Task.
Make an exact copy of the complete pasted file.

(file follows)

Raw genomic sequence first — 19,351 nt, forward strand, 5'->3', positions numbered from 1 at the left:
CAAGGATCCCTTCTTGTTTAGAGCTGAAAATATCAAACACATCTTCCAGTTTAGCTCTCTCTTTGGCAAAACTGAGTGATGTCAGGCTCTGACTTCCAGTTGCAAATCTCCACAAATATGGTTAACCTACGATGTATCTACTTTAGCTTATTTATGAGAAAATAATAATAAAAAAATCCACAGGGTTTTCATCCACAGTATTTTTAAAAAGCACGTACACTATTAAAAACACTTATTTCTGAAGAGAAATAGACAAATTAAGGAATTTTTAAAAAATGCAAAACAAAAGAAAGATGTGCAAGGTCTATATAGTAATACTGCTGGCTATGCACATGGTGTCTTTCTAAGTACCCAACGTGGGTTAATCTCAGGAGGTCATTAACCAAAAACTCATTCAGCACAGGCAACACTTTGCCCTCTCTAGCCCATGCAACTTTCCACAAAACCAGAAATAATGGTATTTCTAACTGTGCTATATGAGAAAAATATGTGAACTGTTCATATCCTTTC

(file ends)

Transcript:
Raw genomic sequence first — 19,351 nt, forward strand, 5'->3', positions numbered from 1 at the left:
CAAGGATCCCTTCTTGTTTAGAGCTGAAAATATCAAACACATCTTCCAGTTTAGCTCTCTCTTTGGCAAAACTGAGTGATGTCAGGCTCTGACTTCCAGTTGCAAATCTCCACAAATATGGTTAACCTACGATGTATCTACTTTAGCTTATTTATGAGAAAATAATAATAAAAAAATCCACAGGGTTTTCATCCACAGTATTTTTAAAAAGCACGTACACTATTAAAAACACTTATTTCTGAAGAGAAATAGACAAATTAAGGAATTTTTAAAAAATGCAAAACAAAAGAAAGATGTGCAAGGTCTATATAGTAATACTGCTGGCTATGCACATGGTGTCTTTCTAAGTACCCAACGTGGGTTAATCTCAGGAGGTCATTAACCAAAAACTCATTCAGCACAGGCAACACTTTGCCCTCTCTAGCCCATGCAACTTTCCACAAAACCAGAAATAATGGTATTTCTAACTGTGCTATATGAGAAAAATATGTGAACTGTTCATATCCTTTC